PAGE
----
Over the past few weeks I've had the chance to talk with some of the most influential executives in solar, and while there are considerable aspects of the solar industry they agree on, there's disagreement as to the role solar panels themselves will play in the future of the industry. SunPower's (NASDAQ:SPWR) CEO, Tom Werner, is convinced that efficiency will be key to costs and energy production in the long term, whereas Clean Power Finance's Nat Kreamer and Sunrun's Edward Fenster both say that efficiency doesn't matter much at all and that the panels themselves are a commodity product.

Who is right and how should investors view solar panel efficiency? This could be the most important factor in who will win in the future of solar, so let's look at the role efficiency plays and how it affects the biggest players in the solar industry.

Solar panel efficiency affects cost
It isn't as if efficiency and cost are factors that are mutually exclusive. The efficiency of a module directly influences the cost per kW-hr of a solar system. So, the intersection of efficiency, panel cost, and balance of system costs are what we need to consider.

Sunrun's Fenster pointed out that the panel itself accounts for only about 20% of an installation's cost and that decisions about staffing or racking costs are more important than a few cents per watt here or there. But he doesn't think that the added cost of a SunPower panel is worth it for installers.

It's also important to note that he doesn't think that low-quality, third-tier Chinese panels will be attractive in the U.S. Instead, Chinese manufacturers who can compete on quality, and larger companies like Kyocera, LG, and Sharp, who have strong balance sheets, high quality, and low costs, will be winners instead of those offering premium-efficiency products. There is a minimum quality threshold a company has to meet, but in Fenster's view SunPower's panels are over the top and not worth the cost.

I did ask both Fenster and Kreamer about using First Solar panels, but they're so low efficiency and have little cost advantage over Asian-made panels that they're not worth it. So, clearly efficiency matters, but only to an extent. The degree of that extent's effect depends on where you sit in the industry.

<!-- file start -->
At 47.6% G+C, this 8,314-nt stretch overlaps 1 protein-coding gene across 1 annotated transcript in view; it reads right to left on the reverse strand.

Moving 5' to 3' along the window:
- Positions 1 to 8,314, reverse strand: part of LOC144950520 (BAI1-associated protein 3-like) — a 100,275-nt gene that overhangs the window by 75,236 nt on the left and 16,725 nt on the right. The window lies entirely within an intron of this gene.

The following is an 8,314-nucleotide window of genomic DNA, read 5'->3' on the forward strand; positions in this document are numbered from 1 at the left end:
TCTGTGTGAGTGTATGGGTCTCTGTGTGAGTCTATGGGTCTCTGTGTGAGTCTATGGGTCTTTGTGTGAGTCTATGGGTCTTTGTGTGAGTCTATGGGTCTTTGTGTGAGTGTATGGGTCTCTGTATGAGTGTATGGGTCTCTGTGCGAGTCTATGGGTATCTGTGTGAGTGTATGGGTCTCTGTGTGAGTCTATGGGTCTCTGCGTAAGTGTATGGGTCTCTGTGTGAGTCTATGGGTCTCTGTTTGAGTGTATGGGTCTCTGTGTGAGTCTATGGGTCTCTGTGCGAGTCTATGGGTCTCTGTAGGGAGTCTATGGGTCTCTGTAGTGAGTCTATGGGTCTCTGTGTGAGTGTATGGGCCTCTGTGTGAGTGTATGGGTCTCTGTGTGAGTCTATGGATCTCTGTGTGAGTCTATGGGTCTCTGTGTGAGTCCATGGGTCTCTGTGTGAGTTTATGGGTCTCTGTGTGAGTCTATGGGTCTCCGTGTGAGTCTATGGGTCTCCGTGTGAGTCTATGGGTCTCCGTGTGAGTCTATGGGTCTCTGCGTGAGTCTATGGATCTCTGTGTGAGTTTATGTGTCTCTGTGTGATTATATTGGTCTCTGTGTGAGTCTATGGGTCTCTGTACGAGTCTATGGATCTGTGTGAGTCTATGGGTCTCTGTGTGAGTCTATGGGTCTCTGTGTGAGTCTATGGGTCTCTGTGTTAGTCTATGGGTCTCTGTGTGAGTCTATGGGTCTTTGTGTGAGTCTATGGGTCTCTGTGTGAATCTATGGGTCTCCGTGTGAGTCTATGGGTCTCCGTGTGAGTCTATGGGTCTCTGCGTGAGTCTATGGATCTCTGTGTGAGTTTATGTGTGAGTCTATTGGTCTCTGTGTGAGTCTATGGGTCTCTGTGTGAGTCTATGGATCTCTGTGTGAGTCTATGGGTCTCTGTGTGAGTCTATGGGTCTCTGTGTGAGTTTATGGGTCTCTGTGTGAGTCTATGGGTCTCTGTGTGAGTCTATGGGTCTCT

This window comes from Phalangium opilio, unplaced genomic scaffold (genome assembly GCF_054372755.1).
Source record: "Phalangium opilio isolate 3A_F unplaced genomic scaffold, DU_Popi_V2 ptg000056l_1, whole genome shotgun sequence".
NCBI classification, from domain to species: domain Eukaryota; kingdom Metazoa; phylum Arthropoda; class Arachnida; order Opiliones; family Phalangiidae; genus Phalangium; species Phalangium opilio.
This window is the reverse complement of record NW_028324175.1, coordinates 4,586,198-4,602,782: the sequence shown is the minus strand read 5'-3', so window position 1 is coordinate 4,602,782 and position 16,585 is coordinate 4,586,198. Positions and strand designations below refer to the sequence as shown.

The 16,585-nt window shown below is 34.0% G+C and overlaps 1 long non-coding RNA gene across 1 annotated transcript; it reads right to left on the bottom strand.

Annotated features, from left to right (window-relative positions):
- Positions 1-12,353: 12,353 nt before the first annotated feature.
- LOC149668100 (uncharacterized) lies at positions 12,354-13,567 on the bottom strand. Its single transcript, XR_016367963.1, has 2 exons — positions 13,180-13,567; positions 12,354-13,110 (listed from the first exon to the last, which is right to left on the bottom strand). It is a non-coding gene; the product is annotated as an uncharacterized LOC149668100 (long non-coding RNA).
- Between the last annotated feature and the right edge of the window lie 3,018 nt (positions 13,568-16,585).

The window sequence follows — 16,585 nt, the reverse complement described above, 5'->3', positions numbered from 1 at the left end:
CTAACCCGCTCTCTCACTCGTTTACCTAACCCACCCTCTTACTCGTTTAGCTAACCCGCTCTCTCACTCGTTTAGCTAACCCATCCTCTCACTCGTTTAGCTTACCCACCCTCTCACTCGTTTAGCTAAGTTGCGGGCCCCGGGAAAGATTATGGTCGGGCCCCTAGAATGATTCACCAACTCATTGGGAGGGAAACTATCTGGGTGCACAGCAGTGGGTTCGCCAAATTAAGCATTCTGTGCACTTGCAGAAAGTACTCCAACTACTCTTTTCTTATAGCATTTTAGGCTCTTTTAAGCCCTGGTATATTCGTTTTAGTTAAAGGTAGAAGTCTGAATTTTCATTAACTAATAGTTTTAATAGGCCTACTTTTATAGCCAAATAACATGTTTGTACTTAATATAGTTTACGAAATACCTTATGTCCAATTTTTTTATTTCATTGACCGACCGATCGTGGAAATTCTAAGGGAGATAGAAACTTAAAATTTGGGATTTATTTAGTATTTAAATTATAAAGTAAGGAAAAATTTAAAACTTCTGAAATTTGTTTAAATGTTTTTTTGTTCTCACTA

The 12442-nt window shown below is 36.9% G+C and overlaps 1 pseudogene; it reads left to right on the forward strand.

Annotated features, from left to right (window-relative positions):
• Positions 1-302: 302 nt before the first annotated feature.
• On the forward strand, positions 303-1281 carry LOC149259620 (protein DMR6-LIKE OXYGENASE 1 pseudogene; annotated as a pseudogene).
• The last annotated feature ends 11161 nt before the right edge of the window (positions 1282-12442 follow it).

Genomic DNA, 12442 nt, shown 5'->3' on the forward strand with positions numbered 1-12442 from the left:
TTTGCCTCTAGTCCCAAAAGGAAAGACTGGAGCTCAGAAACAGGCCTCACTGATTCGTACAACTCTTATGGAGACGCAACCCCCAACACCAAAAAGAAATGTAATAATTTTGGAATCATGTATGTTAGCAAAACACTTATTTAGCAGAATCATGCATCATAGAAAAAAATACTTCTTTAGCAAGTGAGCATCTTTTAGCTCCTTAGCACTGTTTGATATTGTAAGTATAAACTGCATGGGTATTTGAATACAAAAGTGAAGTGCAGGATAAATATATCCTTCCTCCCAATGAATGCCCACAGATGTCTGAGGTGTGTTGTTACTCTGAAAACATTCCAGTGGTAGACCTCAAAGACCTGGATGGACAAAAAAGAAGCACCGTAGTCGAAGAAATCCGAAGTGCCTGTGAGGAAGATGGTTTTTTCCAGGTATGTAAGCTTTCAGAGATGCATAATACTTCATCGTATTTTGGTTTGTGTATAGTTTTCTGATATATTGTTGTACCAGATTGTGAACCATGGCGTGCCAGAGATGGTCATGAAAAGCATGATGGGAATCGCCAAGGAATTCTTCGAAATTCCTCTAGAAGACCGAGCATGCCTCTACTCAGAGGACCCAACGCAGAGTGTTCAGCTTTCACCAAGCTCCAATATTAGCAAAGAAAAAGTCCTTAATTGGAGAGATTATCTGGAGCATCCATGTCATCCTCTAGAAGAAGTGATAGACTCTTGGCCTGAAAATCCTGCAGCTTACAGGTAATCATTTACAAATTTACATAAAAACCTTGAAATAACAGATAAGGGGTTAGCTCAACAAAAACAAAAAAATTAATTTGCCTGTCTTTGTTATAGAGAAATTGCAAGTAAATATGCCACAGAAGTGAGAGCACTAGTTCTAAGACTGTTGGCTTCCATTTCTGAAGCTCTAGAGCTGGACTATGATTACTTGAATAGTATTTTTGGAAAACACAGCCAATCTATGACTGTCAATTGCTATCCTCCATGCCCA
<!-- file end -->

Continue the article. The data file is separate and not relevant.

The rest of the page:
Solar panels by the numbers
So, when does efficiency matter in a solar panel and when doesn't it? Let's look at a table I built late last year to illustrate how efficiency and costs interact. You can see the full list of assumptions used here. Below, you'll find the cost breakdown of three systems with different efficiency levels, with the lowest efficiency also having the lowest cost. There are variable components and fixed components, and the 15% efficient module (a standard Chinese product) is slightly less than 20% of the total installation cost, while the 20% efficient module is 27% of the installation cost.


10% Efficient Module

15% Efficient Module

20% Efficient Module

System Size

2 kW

3 kW

4 kW

Module Cost per Watt




Total Module Cost




Variable BOS Cost




Fixed BOS Cost




Total Installation Cost




Annual kW-hrs




Cost per kW-hr (assuming 8% ROI)

24.9 cents

20.3 cents

19.0 cents

These figures should ballpark real-world costs and show that efficiency has a big impact on the final cost per unit of energy. Of course, there are many sensitive components in this analysis; if the 20% efficient module costs $1.25 per watt then it would no longer be cost effective. By the same token, if variable costs play a smaller role then efficiency plays a bigger role. These variables will behave differently depending on where a system is being installed.